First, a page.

What led to these 6 African teams making their historic T20I debut in 2018?

Empowered by a transformative grant from the International Cricket Council (ICC) that awarded full T20I status to all its members in 2018, six African nations – Botswana, Namibia, Sierra Leone, Mozambique, Malawi, and Lesotho – participated in the thrilling 2018 Botswana 7s Women’s T20I cricket tournament for the first time ever, marking their debut, marking a pivotal moment for women’s cricket in Africa. This vibrant T20I tournament, hosted by Botswana, became a crucible for regional competition, bringing together seven nations for a week of high-octane cricket.

This article highlights the 2018 Botswana 7s Women's T20I cricket tournament, marking the debut of six African nations, including champions Namibia
This article highlights the 2018 Botswana 7s Women’s T20I cricket tournament, marking the debut of six African nations, including champions Namibia

Held in Botswana, the tournament featured teams from the host nation (Botswana), Namibia (the eventual champions), Sierra Leone (runners-up), Mozambique, Malawi, Lesotho, and Zambia. Notably, all matches, except those involving Zambia due to a player eligibility issue, had T20I status, offering valuable International Cricket Council (ICC) ranking points.

Namibia dominated the tournament statistically as well. They cruised through the group stage with an undefeated record, showcasing their prowess. Their dominance continued into the final where they thoroughly outplayed Sierra Leone. Namibia’s bowlers restricted Sierra Leone to a meagre 80 runs (80/4). This was a commendable effort considering none of the Sierra Leone batters managed to score above 23 runs, and the team’s overall strike rate fell below 60.00. Namibia’s Shiomwenyo Namusha played a crucial role in restricting the runs, conceding only six runs in her four overs with an exceptional economy rate of 1.50.

In response, Namibia chased down the target effortlessly in just 11.1 overs, clinching a convincing nine-wicket victory. Leading the charge for Namibia was their captain, Yasmeen Khan, who was awarded Player of the Match for her knock of 37 runs off 38 deliveries. Namibia’s opening batter, Adri van der Merwe, also played a vital role, remaining unbeaten on 26 runs off 28 deliveries and guiding her team to victory.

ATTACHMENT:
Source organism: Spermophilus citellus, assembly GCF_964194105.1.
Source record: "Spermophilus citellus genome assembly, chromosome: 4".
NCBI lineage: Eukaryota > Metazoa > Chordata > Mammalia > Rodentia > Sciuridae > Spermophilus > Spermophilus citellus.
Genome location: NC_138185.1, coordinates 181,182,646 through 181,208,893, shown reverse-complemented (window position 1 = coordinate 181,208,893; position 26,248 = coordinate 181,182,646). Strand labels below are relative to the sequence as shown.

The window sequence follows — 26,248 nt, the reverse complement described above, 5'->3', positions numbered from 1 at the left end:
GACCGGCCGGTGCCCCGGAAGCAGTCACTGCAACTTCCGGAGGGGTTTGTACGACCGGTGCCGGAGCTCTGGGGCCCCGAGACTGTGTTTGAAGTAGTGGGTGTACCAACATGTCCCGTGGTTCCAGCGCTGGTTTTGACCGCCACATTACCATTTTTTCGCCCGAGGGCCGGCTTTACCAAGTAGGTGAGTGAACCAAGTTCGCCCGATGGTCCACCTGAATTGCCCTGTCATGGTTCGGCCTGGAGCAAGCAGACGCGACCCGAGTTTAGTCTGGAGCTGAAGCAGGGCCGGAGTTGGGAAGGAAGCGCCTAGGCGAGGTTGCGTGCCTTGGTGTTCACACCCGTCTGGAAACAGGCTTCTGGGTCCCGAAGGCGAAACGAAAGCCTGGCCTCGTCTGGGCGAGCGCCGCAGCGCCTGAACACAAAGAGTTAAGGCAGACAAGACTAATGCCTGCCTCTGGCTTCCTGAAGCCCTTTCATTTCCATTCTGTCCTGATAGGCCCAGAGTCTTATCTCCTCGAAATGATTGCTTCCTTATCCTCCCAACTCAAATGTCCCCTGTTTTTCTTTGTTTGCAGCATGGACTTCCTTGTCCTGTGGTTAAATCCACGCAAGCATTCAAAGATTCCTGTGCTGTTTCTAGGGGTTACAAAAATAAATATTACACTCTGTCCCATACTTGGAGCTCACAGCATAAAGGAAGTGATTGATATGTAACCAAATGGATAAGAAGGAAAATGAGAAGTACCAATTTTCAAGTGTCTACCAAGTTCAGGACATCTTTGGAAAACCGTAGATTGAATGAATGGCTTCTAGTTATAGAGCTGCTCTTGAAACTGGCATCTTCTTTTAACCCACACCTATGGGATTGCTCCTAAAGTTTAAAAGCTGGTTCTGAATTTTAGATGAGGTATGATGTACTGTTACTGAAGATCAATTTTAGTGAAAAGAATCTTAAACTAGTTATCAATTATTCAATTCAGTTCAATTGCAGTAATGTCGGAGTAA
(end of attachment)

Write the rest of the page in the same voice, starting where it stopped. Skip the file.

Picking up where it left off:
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While Namibia stole the show, the host nation, Botswana, also performed admirably. They secured a respectable third-place finish by winning three of their group stage matches. Mozambique followed closely behind in fourth with two wins. While Malawi with a lone win finished 5th, the winless campaign of Lesotho, had them finish at the bottom of the standings.

Individual player performances were equally noteworthy. Adri van der Merwe from Namibia, who remained unbeaten in the final, emerged as the Player of the Tournament. Her consistent batting throughout the competition was evident in her impressive tally of 161 runs at a remarkable average of 80.50 and a strike rate of 101.25. However, the leading run scorer was Sierra Leone’s Ann Marie Kamara with 199 runs at an average of 39.80 and a strike rate of 96.60.

On the bowling front, Botswana’s Botsogo Mpedi impressed with her skills, claiming the most wickets in the tournament (14) across six matches. Her bowling prowess was particularly evident in her phenomenal six-wicket haul (6/8) against Lesotho.

The Botswana 7s proved to be a significant initiative by the Botswana Cricket Council. It not only provided a competitive platform for women’s cricket in the region (with Namibia showcasing exceptional dominance statistically) but also served to inspire and accelerate the growth of the sport.

The tournament offered valuable playing experience for all participating teams, boosting the confidence of individual players like Mpedi and van der Merwe, and showcasing the talent within African women’s cricket. By hosting this event, Botswana made a significant contribution to the development of women’s cricket not just within its borders, but across neighbouring African nations as well.

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